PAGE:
Senior members of tax writing committees in both the House and Senate recently have indicated their desire to not only reform the tax code, but to rebuild it from the ground up. A complete overhaul of the tax code could have significant repercussions for key HR provisions that affect employee benefits - namely retirement, health care and education assistance.
Last week, Senate Finance Committee Chairman Max Baucus (D-Mont.) and Ranking Member Senator Orrin G. Hatch (R-Utah), made their intentions public with a letter to their colleagues in the Senate. The senators provided a list of requirements for the code to be built upon. “To make sure that we clear out all the unproductive provisions and simplify tax reform, we plan to operate from an assumption that all special provisions are out unless there is clear evidence that they: (1) help grow the economy, (2) make the tax code fairer, or (3) effectively promote other important policy objectives,” they wrote their Senate colleagues.
Baucus’ counterpart in the House, Ways and Means Chairman Dave Camp (R-Mich.), publicly has also committed to moving on tax reform, promising a bill by the end of the year. Camp began the year with 11 working groups dedicated to examining key areas of the tax code. The working groups solicited information from the public that was compiled by the Joint Committee on Taxation. Ultimately, all information gathered in that process will shape the bill that Camp plans to introduce.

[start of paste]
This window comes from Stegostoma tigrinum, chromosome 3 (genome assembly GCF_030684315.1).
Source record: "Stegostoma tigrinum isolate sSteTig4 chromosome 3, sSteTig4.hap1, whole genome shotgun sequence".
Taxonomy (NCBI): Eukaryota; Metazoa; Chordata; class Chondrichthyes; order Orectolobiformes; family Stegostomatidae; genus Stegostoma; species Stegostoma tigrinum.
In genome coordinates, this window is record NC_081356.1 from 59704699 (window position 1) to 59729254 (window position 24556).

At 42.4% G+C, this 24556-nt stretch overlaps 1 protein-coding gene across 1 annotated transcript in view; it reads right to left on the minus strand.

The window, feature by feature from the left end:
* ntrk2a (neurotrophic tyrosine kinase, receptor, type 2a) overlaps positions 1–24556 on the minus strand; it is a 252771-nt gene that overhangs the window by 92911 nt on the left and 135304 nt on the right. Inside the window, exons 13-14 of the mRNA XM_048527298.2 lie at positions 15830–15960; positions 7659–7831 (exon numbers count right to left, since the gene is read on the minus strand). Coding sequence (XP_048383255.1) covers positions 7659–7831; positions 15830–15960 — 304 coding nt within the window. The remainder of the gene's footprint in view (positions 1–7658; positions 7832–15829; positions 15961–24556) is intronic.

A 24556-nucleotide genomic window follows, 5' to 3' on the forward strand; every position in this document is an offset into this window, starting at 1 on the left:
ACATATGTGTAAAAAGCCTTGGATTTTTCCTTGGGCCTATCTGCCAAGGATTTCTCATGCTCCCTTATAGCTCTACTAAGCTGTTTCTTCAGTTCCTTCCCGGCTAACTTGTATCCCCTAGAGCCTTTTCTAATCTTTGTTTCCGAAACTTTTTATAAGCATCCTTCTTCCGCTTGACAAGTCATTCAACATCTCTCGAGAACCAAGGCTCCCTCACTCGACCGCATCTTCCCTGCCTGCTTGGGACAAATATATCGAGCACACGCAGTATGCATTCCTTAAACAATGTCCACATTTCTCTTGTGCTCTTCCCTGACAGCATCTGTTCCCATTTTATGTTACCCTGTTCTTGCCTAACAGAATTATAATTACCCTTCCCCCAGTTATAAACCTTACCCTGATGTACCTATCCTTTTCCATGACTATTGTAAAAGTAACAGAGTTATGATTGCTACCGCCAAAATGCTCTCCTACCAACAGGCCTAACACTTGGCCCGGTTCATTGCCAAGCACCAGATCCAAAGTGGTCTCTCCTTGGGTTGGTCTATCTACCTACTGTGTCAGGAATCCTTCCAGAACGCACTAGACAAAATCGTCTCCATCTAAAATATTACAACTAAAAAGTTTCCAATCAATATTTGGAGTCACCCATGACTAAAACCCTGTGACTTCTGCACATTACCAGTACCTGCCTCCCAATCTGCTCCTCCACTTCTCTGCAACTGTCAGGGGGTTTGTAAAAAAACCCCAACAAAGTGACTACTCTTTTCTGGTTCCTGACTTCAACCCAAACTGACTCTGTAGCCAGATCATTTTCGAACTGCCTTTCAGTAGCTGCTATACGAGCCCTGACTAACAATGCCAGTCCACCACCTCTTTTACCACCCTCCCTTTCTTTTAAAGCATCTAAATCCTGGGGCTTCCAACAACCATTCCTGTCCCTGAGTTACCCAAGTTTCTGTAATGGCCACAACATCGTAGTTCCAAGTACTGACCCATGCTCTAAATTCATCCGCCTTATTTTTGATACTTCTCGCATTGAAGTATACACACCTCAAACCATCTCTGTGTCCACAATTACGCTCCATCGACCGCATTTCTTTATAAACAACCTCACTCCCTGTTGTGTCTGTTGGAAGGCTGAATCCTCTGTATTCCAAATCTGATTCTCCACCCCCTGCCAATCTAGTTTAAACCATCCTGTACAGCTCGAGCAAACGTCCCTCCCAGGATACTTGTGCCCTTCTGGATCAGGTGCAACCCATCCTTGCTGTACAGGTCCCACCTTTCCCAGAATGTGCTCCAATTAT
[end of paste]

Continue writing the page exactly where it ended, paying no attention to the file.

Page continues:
Employer-provided benefits such as health care, retirement and education assistance could be scrutinized as both chambers try to simplify the tax code. Members of the Senate, in particular, have a month to justify provisions they deem important. Senators will have until July 26, 2013, to submit to the Finance Committee tax provisions that meet the criteria for the new tax code, as well as provisions that need to be eliminated or reformed. This new approach requires senators to go on record advocating for provisions, with the hopes that wasteful provisions that served special interests will be removed.
SHRM is the chair of the Coalition to Protect Retirement, a diverse group of associations committed to preserving the current tax treatment of retirement plans. SHRM believes that employer-sponsored retirement plans are critical for employees to be able to save for retirement and the government should facilitate and encourage voluntary employer-sponsored plans as well as individual savings through consistent tax incentives and simplified regulations.
As proposals begin to surface, we’ll be sure to share them with our readers.